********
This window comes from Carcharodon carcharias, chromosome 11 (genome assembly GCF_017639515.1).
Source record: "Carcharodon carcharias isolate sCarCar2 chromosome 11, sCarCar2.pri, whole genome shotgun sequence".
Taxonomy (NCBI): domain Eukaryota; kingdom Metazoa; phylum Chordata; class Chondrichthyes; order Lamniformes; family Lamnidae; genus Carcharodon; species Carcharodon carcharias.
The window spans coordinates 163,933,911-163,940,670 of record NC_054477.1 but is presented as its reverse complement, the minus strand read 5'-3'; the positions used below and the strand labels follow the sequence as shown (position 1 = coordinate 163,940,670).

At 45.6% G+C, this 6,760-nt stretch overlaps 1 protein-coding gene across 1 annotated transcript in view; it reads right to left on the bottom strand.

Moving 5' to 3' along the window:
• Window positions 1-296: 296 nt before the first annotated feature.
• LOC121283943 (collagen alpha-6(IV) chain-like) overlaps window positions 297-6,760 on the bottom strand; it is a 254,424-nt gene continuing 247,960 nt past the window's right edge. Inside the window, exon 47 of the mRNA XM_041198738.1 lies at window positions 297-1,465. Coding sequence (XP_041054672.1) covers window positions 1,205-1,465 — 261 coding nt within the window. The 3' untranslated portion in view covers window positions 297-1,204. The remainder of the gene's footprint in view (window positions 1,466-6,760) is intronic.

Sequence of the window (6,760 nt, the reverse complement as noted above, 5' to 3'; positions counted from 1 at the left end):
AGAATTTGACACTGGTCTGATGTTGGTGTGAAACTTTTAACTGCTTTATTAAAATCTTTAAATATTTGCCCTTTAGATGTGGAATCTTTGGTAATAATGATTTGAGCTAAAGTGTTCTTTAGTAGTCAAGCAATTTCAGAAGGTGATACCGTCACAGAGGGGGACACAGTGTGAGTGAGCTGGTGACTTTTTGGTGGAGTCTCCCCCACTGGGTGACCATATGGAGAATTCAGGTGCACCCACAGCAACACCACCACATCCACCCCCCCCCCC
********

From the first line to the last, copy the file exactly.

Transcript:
This window comes from Carcharodon carcharias, chromosome 11 (genome assembly GCF_017639515.1).
Source record: "Carcharodon carcharias isolate sCarCar2 chromosome 11, sCarCar2.pri, whole genome shotgun sequence".
Taxonomy (NCBI): domain Eukaryota; kingdom Metazoa; phylum Chordata; class Chondrichthyes; order Lamniformes; family Lamnidae; genus Carcharodon; species Carcharodon carcharias.
The window spans coordinates 163,933,911-163,940,670 of record NC_054477.1 but is presented as its reverse complement, the minus strand read 5'-3'; the positions used below and the strand labels follow the sequence as shown (position 1 = coordinate 163,940,670).

At 45.6% G+C, this 6,760-nt stretch overlaps 1 protein-coding gene across 1 annotated transcript in view; it reads right to left on the bottom strand.

Moving 5' to 3' along the window:
• Window positions 1-296: 296 nt before the first annotated feature.
• LOC121283943 (collagen alpha-6(IV) chain-like) overlaps window positions 297-6,760 on the bottom strand; it is a 254,424-nt gene continuing 247,960 nt past the window's right edge. Inside the window, exon 47 of the mRNA XM_041198738.1 lies at window positions 297-1,465. Coding sequence (XP_041054672.1) covers window positions 1,205-1,465 — 261 coding nt within the window. The 3' untranslated portion in view covers window positions 297-1,204. The remainder of the gene's footprint in view (window positions 1,466-6,760) is intronic.

Sequence of the window (6,760 nt, the reverse complement as noted above, 5' to 3'; positions counted from 1 at the left end):
AGAATTTGACACTGGTCTGATGTTGGTGTGAAACTTTTAACTGCTTTATTAAAATCTTTAAATATTTGCCCTTTAGATGTGGAATCTTTGGTAATAATGATTTGAGCTAAAGTGTTCTTTAGTAGTCAAGCAATTTCAGAAGGTGATACCGTCACAGAGGGGGACACAGTGTGAGTGAGCTGGTGACTTTTTGGTGGAGTCTCCCCCACTGGGTGACCATATGGAGAATTCAGGTGCACCCACAGCAACACCACCACATCCACCCCCCCCCCC